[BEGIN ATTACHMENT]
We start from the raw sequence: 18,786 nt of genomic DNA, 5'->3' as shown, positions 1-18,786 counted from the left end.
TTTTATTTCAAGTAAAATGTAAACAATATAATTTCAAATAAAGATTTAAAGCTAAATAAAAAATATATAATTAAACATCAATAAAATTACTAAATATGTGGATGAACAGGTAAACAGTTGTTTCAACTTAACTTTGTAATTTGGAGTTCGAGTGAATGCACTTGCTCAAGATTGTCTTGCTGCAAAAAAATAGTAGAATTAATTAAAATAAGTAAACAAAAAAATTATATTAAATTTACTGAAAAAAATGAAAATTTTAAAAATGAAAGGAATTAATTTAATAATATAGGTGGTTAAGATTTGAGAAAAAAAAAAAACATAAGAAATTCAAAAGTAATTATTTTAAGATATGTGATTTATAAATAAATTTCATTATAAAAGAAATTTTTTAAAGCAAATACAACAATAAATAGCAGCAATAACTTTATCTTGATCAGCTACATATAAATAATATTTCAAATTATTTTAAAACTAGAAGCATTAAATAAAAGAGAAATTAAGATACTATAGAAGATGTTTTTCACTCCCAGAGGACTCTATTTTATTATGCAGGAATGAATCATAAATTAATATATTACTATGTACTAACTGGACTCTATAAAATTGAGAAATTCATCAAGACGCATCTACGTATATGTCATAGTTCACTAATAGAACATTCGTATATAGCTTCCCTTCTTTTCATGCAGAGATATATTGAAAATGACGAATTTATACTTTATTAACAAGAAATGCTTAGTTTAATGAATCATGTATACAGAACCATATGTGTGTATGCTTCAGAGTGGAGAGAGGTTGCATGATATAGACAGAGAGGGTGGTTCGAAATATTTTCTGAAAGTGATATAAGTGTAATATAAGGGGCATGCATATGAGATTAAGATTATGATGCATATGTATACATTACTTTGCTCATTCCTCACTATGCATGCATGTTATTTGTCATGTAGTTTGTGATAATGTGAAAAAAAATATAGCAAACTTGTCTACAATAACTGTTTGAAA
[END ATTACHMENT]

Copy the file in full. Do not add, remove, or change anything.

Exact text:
We start from the raw sequence: 18,786 nt of genomic DNA, 5'->3' as shown, positions 1-18,786 counted from the left end.
TTTTATTTCAAGTAAAATGTAAACAATATAATTTCAAATAAAGATTTAAAGCTAAATAAAAAATATATAATTAAACATCAATAAAATTACTAAATATGTGGATGAACAGGTAAACAGTTGTTTCAACTTAACTTTGTAATTTGGAGTTCGAGTGAATGCACTTGCTCAAGATTGTCTTGCTGCAAAAAAATAGTAGAATTAATTAAAATAAGTAAACAAAAAAATTATATTAAATTTACTGAAAAAAATGAAAATTTTAAAAATGAAAGGAATTAATTTAATAATATAGGTGGTTAAGATTTGAGAAAAAAAAAAAACATAAGAAATTCAAAAGTAATTATTTTAAGATATGTGATTTATAAATAAATTTCATTATAAAAGAAATTTTTTAAAGCAAATACAACAATAAATAGCAGCAATAACTTTATCTTGATCAGCTACATATAAATAATATTTCAAATTATTTTAAAACTAGAAGCATTAAATAAAAGAGAAATTAAGATACTATAGAAGATGTTTTTCACTCCCAGAGGACTCTATTTTATTATGCAGGAATGAATCATAAATTAATATATTACTATGTACTAACTGGACTCTATAAAATTGAGAAATTCATCAAGACGCATCTACGTATATGTCATAGTTCACTAATAGAACATTCGTATATAGCTTCCCTTCTTTTCATGCAGAGATATATTGAAAATGACGAATTTATACTTTATTAACAAGAAATGCTTAGTTTAATGAATCATGTATACAGAACCATATGTGTGTATGCTTCAGAGTGGAGAGAGGTTGCATGATATAGACAGAGAGGGTGGTTCGAAATATTTTCTGAAAGTGATATAAGTGTAATATAAGGGGCATGCATATGAGATTAAGATTATGATGCATATGTATACATTACTTTGCTCATTCCTCACTATGCATGCATGTTATTTGTCATGTAGTTTGTGATAATGTGAAAAAAAATATAGCAAACTTGTCTACAATAACTGTTTGAAA